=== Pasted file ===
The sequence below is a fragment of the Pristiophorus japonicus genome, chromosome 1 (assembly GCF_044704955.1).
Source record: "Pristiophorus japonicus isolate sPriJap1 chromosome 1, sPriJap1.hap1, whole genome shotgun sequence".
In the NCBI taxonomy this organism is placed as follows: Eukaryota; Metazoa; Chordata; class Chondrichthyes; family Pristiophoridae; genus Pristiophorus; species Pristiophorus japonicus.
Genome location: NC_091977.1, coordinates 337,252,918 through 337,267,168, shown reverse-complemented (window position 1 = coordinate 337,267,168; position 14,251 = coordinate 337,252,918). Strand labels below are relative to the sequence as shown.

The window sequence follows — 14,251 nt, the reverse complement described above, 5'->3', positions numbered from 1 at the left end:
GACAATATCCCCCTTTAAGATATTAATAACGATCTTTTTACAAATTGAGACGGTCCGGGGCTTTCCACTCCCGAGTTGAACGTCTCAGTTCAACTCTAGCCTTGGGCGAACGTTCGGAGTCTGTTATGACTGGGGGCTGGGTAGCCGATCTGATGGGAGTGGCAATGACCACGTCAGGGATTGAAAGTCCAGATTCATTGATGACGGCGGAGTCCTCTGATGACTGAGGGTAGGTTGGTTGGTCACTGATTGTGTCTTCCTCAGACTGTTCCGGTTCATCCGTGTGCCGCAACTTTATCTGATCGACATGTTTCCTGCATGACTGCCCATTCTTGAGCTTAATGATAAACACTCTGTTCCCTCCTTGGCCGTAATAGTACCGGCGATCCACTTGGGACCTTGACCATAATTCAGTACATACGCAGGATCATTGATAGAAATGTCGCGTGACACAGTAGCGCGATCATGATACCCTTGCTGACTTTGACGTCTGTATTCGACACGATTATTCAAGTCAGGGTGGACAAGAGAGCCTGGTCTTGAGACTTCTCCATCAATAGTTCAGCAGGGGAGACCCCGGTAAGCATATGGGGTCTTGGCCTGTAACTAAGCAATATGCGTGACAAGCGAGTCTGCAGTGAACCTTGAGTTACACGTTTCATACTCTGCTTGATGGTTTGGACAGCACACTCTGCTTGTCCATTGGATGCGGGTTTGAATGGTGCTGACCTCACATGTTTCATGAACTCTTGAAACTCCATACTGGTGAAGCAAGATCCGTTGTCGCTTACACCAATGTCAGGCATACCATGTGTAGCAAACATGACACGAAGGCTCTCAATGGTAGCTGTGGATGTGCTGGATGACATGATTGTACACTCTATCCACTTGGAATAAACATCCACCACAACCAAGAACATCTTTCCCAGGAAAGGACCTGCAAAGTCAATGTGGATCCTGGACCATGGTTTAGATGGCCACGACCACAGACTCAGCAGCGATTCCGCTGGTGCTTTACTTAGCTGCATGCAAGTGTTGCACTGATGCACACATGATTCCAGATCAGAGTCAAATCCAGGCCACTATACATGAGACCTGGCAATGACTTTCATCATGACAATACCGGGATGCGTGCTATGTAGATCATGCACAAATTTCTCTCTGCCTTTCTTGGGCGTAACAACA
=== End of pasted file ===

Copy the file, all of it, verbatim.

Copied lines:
The sequence below is a fragment of the Pristiophorus japonicus genome, chromosome 1 (assembly GCF_044704955.1).
Source record: "Pristiophorus japonicus isolate sPriJap1 chromosome 1, sPriJap1.hap1, whole genome shotgun sequence".
In the NCBI taxonomy this organism is placed as follows: Eukaryota; Metazoa; Chordata; class Chondrichthyes; family Pristiophoridae; genus Pristiophorus; species Pristiophorus japonicus.
Genome location: NC_091977.1, coordinates 337,252,918 through 337,267,168, shown reverse-complemented (window position 1 = coordinate 337,267,168; position 14,251 = coordinate 337,252,918). Strand labels below are relative to the sequence as shown.

The window sequence follows — 14,251 nt, the reverse complement described above, 5'->3', positions numbered from 1 at the left end:
GACAATATCCCCCTTTAAGATATTAATAACGATCTTTTTACAAATTGAGACGGTCCGGGGCTTTCCACTCCCGAGTTGAACGTCTCAGTTCAACTCTAGCCTTGGGCGAACGTTCGGAGTCTGTTATGACTGGGGGCTGGGTAGCCGATCTGATGGGAGTGGCAATGACCACGTCAGGGATTGAAAGTCCAGATTCATTGATGACGGCGGAGTCCTCTGATGACTGAGGGTAGGTTGGTTGGTCACTGATTGTGTCTTCCTCAGACTGTTCCGGTTCATCCGTGTGCCGCAACTTTATCTGATCGACATGTTTCCTGCATGACTGCCCATTCTTGAGCTTAATGATAAACACTCTGTTCCCTCCTTGGCCGTAATAGTACCGGCGATCCACTTGGGACCTTGACCATAATTCAGTACATACGCAGGATCATTGATAGAAATGTCGCGTGACACAGTAGCGCGATCATGATACCCTTGCTGACTTTGACGTCTGTATTCGACACGATTATTCAAGTCAGGGTGGACAAGAGAGCCTGGTCTTGAGACTTCTCCATCAATAGTTCAGCAGGGGAGACCCCGGTAAGCATATGGGGTCTTGGCCTGTAACTAAGCAATATGCGTGACAAGCGAGTCTGCAGTGAACCTTGAGTTACACGTTTCATACTCTGCTTGATGGTTTGGACAGCACACTCTGCTTGTCCATTGGATGCGGGTTTGAATGGTGCTGACCTCACATGTTTCATGAACTCTTGAAACTCCATACTGGTGAAGCAAGATCCGTTGTCGCTTACACCAATGTCAGGCATACCATGTGTAGCAAACATGACACGAAGGCTCTCAATGGTAGCTGTGGATGTGCTGGATGACATGATTGTACACTCTATCCACTTGGAATAAACATCCACCACAACCAAGAACATCTTTCCCAGGAAAGGACCTGCAAAGTCAATGTGGATCCTGGACCATGGTTTAGATGGCCACGACCACAGACTCAGCAGCGATTCCGCTGGTGCTTTACTTAGCTGCATGCAAGTGTTGCACTGATGCACACATGATTCCAGATCAGAGTCAAATCCAGGCCACTATACATGAGACCTGGCAATGACTTTCATCATGACAATACCGGGATGCGTGCTATGTAGATCATGCACAAATTTCTCTCTGCCTTTCTTGGGCGTAACAACA